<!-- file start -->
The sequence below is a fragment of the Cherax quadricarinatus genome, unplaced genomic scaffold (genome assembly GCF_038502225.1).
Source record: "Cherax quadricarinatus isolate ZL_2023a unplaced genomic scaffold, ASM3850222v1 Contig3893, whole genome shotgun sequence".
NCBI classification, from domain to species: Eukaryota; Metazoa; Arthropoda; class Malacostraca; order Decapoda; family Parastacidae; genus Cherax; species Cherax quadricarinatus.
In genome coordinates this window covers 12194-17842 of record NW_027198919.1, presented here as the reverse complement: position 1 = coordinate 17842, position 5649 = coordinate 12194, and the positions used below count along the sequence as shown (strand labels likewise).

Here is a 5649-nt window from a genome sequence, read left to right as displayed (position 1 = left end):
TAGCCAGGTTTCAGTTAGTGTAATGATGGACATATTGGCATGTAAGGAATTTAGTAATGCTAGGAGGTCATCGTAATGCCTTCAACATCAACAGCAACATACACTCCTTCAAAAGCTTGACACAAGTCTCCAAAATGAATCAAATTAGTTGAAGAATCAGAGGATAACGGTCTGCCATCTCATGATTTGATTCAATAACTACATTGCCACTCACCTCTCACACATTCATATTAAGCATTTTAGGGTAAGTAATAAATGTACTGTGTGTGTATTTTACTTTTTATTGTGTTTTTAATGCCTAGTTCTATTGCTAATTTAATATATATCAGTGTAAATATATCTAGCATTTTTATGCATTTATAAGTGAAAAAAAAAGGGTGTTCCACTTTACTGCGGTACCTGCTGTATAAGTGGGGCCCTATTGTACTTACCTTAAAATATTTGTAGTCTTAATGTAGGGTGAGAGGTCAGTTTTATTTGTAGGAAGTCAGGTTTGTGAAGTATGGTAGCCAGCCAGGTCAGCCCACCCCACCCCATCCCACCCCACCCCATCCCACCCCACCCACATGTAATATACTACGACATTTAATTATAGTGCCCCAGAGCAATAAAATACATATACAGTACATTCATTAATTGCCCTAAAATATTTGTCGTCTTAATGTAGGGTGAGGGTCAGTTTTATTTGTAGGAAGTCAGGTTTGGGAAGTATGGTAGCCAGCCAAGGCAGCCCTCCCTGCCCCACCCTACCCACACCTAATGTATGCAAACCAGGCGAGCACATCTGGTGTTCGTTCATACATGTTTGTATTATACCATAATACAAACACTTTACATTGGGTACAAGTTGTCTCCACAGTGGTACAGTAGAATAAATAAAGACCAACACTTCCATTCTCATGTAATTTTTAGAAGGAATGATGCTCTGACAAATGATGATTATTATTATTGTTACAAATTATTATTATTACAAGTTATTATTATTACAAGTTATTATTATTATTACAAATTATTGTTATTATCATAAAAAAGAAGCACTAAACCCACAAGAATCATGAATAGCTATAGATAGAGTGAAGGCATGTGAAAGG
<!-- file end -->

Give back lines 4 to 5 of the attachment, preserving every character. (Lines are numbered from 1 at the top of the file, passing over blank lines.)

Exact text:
In genome coordinates this window covers 12194-17842 of record NW_027198919.1, presented here as the reverse complement: position 1 = coordinate 17842, position 5649 = coordinate 12194, and the positions used below count along the sequence as shown (strand labels likewise).

Here is a 5649-nt window from a genome sequence, read left to right as displayed (position 1 = left end):